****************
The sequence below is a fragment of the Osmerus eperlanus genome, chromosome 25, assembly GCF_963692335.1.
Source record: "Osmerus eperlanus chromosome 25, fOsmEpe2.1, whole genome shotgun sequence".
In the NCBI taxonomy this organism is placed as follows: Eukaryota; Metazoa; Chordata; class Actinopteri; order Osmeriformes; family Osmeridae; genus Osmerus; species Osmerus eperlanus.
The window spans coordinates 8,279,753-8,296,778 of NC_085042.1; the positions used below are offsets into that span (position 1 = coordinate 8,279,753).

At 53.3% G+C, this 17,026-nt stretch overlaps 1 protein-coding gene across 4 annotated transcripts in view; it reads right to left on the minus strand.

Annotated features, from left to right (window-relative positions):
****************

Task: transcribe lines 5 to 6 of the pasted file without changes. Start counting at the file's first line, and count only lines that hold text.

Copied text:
At 53.3% G+C, this 17,026-nt stretch overlaps 1 protein-coding gene across 4 annotated transcripts in view; it reads right to left on the minus strand.

Annotated features, from left to right (window-relative positions):